"ITIL is a set of best practices meant to ease IT management pain by creating uniform, well-documented processes for tasks such as problem identification and resolution, hardware or network changes, software updates and disaster recovery." (John Cox, "Implementing ITIL," Network World Fusion, 10/4/04)

The IT Infrastructure Library (ITIL) began in the UK as part of a government task to improve IT services across different departments. It has now, however, branched out in the United States as a "common set of processes and terminology; the number one driving force is alignment, and a networking principle," states David Pultorak, president of Fox IT. "More and more companies are using it because it helps align things. The promise of it is that when you hire someone, he or she will already have a common set of terminology and knowledge," says Pultorak. "Otherwise there is too much overhead."

According to Pultorak, common definitions are critical to an organization because outsourcing is becoming more widespread. Basic protocols are needed among vendors, new hires and others because "complexity is not going to go away."

As part of an organization's first steps toward implementing ITIL, Pultorak recommends visiting its official Web site, www.ITIL.co.uk, to learn more. His next recommendation is training. There is a "training providers" page at www.ITILexams.com that lists all the companies offering ITIL training. Finally, he suggests a book entitled Planning to Implement Service Management by Vernon Lloyd.

A recent article by Denise Dubie, senior writer for Network World ("Getting Started" 8/30/04) listed a series of steps to consider when beginning to implement ITIL principles:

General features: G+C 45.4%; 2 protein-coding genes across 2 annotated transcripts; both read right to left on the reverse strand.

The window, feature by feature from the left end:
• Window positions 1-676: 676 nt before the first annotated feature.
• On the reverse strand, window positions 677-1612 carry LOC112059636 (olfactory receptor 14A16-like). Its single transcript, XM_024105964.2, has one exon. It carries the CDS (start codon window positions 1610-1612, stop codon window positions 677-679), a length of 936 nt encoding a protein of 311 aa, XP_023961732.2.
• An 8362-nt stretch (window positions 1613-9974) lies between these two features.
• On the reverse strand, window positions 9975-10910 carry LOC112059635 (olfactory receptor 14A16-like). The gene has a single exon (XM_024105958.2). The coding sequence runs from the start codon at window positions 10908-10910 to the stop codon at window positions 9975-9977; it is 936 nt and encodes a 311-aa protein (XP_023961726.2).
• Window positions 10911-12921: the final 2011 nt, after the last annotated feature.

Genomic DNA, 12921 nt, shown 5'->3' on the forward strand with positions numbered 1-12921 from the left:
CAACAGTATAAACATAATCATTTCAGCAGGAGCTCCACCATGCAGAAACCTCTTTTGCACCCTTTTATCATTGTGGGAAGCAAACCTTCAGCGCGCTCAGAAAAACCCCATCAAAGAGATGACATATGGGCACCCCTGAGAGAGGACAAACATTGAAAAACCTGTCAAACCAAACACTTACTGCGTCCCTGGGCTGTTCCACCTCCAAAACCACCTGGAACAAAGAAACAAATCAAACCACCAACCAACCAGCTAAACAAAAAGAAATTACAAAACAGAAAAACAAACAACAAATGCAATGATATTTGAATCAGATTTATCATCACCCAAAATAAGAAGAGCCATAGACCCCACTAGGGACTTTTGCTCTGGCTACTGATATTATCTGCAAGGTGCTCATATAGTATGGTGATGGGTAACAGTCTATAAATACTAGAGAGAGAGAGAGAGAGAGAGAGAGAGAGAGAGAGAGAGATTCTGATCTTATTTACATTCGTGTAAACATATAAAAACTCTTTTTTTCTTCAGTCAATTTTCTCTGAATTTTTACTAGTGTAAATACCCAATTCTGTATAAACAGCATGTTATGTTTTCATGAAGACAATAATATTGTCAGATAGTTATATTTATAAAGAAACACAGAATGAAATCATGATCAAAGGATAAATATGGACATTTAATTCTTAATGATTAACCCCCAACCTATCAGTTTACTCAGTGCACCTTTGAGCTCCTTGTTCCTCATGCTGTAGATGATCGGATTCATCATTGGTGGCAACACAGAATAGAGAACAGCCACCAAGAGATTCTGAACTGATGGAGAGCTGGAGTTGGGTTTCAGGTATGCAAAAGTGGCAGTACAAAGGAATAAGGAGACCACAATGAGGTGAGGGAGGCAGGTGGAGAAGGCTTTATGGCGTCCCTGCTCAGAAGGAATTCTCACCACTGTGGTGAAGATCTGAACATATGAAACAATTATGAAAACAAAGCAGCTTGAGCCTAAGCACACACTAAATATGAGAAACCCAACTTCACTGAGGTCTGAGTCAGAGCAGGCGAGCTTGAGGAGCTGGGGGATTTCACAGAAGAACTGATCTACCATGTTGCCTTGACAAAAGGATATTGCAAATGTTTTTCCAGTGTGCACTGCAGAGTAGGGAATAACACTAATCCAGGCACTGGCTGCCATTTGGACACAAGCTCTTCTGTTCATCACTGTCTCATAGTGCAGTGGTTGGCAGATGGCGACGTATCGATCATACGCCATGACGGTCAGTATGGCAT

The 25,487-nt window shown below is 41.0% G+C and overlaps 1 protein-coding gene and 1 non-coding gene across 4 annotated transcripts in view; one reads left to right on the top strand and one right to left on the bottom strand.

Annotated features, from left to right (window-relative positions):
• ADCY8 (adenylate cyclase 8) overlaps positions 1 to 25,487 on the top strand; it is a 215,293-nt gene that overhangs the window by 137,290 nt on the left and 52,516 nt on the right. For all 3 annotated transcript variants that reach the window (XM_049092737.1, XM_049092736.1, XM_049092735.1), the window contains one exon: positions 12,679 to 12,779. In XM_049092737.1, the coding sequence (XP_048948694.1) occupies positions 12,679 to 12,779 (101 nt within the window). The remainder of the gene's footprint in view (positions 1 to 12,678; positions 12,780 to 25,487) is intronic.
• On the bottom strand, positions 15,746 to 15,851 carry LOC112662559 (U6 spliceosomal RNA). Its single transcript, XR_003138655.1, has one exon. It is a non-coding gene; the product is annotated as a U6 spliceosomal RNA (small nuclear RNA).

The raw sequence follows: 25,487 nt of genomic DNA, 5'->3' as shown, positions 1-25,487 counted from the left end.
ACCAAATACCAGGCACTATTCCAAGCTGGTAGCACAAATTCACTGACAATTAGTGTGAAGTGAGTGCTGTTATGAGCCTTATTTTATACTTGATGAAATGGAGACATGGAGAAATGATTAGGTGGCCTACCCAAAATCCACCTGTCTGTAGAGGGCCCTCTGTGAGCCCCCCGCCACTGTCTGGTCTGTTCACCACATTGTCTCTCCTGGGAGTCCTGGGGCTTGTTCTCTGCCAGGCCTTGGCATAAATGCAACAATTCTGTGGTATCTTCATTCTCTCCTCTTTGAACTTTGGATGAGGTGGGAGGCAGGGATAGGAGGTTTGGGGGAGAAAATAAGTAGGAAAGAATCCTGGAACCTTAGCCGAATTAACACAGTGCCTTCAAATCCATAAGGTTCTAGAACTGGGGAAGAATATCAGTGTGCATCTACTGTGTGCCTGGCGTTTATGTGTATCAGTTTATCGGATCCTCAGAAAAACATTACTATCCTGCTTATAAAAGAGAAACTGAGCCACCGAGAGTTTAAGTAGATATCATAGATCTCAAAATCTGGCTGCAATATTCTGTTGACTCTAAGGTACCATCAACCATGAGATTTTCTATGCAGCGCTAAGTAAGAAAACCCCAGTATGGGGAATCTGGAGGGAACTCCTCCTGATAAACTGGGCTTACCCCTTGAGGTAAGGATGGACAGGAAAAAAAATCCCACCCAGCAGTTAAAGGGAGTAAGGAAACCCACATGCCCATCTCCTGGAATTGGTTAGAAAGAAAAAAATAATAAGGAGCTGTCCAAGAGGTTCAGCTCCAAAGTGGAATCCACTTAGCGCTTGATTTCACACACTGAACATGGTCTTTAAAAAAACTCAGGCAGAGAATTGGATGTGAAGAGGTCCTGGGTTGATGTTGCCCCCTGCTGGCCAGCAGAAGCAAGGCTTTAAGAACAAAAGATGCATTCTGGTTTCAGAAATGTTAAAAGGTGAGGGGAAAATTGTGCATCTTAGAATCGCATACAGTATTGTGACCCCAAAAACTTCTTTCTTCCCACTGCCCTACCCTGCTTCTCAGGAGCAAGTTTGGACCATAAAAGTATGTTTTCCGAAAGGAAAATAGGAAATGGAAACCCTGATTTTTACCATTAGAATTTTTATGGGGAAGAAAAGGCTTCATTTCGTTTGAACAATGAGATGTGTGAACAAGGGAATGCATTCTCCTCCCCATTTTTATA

1. Start with incident management.
  2. Address pain points: If change management is what you need, don't feel compelled to adopt configuration and other components of the ITIL framework.
  3. Own the process by putting an IT staff member in charge of each ITIL process you plan to adopt.
  4. Revise your mission statement: IT shops will need to redefine their role in their companies to get ITIL working across multiple IT silos.
  5. Standardize tools.
  6. Train staff.
  7. Get management on board early.

Before these steps can be achieved, Pultorak reminds us that to increase efficiency, companies must first answer this question: What are our processes in the first place? There must be an understanding of current processes to be able to standardize them by bridging the gap between the ones already in place and the "goal" processes of your company's future; the key is to build on existing strengths.
ITIL implementation does require additional costs, but these are quickly offset if done correctly, explains Pultorak. "Gartner reports that 60 to 80 percent of costs are not IT, but people and processes," making ITIL a money-saving prospect, which is corroborated in recent case studies.

"To have a more agile infrastructure, you have to be onboard with this because of where the industry is going," Pultorak concludes. "ITIL gets you from point A to point B." 

Editor's note: ITIL is a widely accepted approach to IT service management in the world. ITIL provides a cohesive set of best practices drawn from the public and private sectors internationally. It is supported by a comprehensive qualification scheme, accredited training organizations and implementation and assessment tools. For more information, visit www.itil.co.uk.

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